The housing of unit 11 is provided with a mounting bracket in the form of a simple angle member 41. This part is welded or brazed to the outside face of one of the side walls 21 and 22 near its upper end. The choice between these walls depends upon whether unit 11 is to be located on the right or the left side of the seat. Since most seats in service today have the tilt lock mechanism on the left side, bracket 41 is shown affixed to side wall 22.
To assemble unit 11, pivot member 32, washers 29 and 30 and top and bottom wall members 17 and 18 are placed on shaft 25, and then the wall members are joined to the U-shaped sheet metal housing part. Thereafter, the clevis 36 of adjusting member 34 is placed over tongue 33, and roll pin 38 is driven into place. Finally, washer 31, actuating knob 27, and bracket 41 are installed. It will be noted that installation of the adjusting member 34 after completion of the housing is desirable, as a matter of convenience, and is possible because each of the housing side walls 21 and 22 is formed with a cut-out portion 39 at its lower rear margin which affords access to the sliding pivotal connection. These cut-outs, however, should be kept as small as practicable, so that the vital parts of the unit are housed, and thus protected, throughout a major portion of the range of vertical travel of pivot member 32.
After the original locking mechanism has been removed from seat 12 in the manner mentioned earlier, installation of the new unit 11 may be accomplished by a few simple steps. First, knob 27 is turned to bring pivot member 32 to its lowest position, if it is not already in that position, and seat back 13 is placed and held in its vertical position. Next, unit 11 is positioned on seat 12 so that bracket 41 underlies cushion frame 16, and then slid to the rear to insert stem 35 into tubular back frame member 15. Thereafter, the housing of unit 11 is shifted forward relatively to stem 35 to bring roll pin 38 into contact with the rear wall of slot 37. Finally, stem 35 is brazed to frame member 15, and bracket 41 is brazed to cushion frame 16. Since unit 11 is completely self-contained, installation of the unit requires no special manipulative steps to eliminate binding and insure free movement of its relatively movable parts.
The location of control unit 11 on seat 12 affords to the occupant ready access to actuating knob 27. As the knob is turned, pivot member 32 moves up or down along threaded shaft section 26, and thereby causes adjusting member 34 to tilt seat back 13 in either the clockwise or the counterclockwise direction about its pivot 14. Slot 37, of course, accommodates the fore and aft motion of pin 38 which occurs as an incident to tilting of member 34. Since the threaded connection between shaft 25 and pivot member 32 is an irreversible motion transmitter, unit 11 reliably holds seat back 13 in the position selected by the occupant.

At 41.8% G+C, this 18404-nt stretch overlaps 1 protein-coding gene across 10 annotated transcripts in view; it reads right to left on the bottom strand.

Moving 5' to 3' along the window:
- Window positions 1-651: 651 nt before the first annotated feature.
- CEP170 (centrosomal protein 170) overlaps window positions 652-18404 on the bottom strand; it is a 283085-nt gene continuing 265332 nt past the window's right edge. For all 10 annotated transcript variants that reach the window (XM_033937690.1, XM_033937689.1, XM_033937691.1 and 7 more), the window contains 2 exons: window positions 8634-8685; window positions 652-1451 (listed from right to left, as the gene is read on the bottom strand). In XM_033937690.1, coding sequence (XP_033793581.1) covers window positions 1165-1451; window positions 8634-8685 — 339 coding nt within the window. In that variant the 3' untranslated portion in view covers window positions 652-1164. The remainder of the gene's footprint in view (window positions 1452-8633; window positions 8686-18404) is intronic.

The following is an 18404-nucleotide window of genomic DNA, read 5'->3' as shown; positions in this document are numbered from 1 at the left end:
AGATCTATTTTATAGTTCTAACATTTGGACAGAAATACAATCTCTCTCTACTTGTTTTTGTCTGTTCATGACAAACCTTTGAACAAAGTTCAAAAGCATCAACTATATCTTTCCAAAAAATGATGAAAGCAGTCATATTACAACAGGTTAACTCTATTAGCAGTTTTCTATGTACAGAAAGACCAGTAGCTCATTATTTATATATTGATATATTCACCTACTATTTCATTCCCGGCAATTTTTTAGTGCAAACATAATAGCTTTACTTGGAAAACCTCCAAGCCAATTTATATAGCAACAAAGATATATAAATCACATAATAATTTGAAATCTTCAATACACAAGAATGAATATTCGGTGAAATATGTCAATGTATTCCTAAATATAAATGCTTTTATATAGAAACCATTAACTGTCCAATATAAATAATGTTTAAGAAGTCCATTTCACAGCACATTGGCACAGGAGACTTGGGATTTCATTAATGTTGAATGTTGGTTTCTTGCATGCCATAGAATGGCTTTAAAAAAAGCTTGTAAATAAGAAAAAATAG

The same tilt control unit 11 may also be used on seats marketed by the American Seating Company. FIGS. 6 and 7 show the unit installed on that company's Model 130 Locomotive Engineer's Seat 42. As in the FIG. 1 embodiment, the original retractable pin locking mechanism is removed, and the stem 35 of the unit 11 is inserted into the tubular back frame member 43 and welded or brazed in place. In this case, however, the housing of unit 11 is attached to the cushion frame member 44 by means of a channel bracket 45 which fits around the frame member.
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|US3022681 *||May 12, 1958||Feb 27, 1962||Ford Motor Co||Seat adjuster drive unit|
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|DE24904C *||Title not available|
|GB1281845A *||Title not available|
|GB190306179A *||Title not available|
|Citing Patent||Filing date||Publication date||Applicant||Title|
|US4936630 *||Apr 6, 1989||Jun 26, 1990||Northeastern Components (International) Ltd.||Chair adjuster|
|US5689995 *||Feb 1, 1996||Nov 25, 1997||P. L. Porter Co.||Actuator that adjusts to side loads automatically by pivoting internally|
|US6003394 *||Jan 29, 1997||Dec 21, 1999||P.L. Porter Co.||Actuator that adjusts to side loads automatically by pivoting internally|
|EP1674331A1 *||Dec 22, 2005||Jun 28, 2006||Connaught Motor Company Ltd||Safety seat|
|U.S. Classification||297/362.14, 74/89.45|
|International Classification||A47C1/024, B60N2/23|
|Cooperative Classification||A47C1/0246, B60N2/233, Y10T74/18752|
|European Classification||B60N2/23S, A47C1/024D|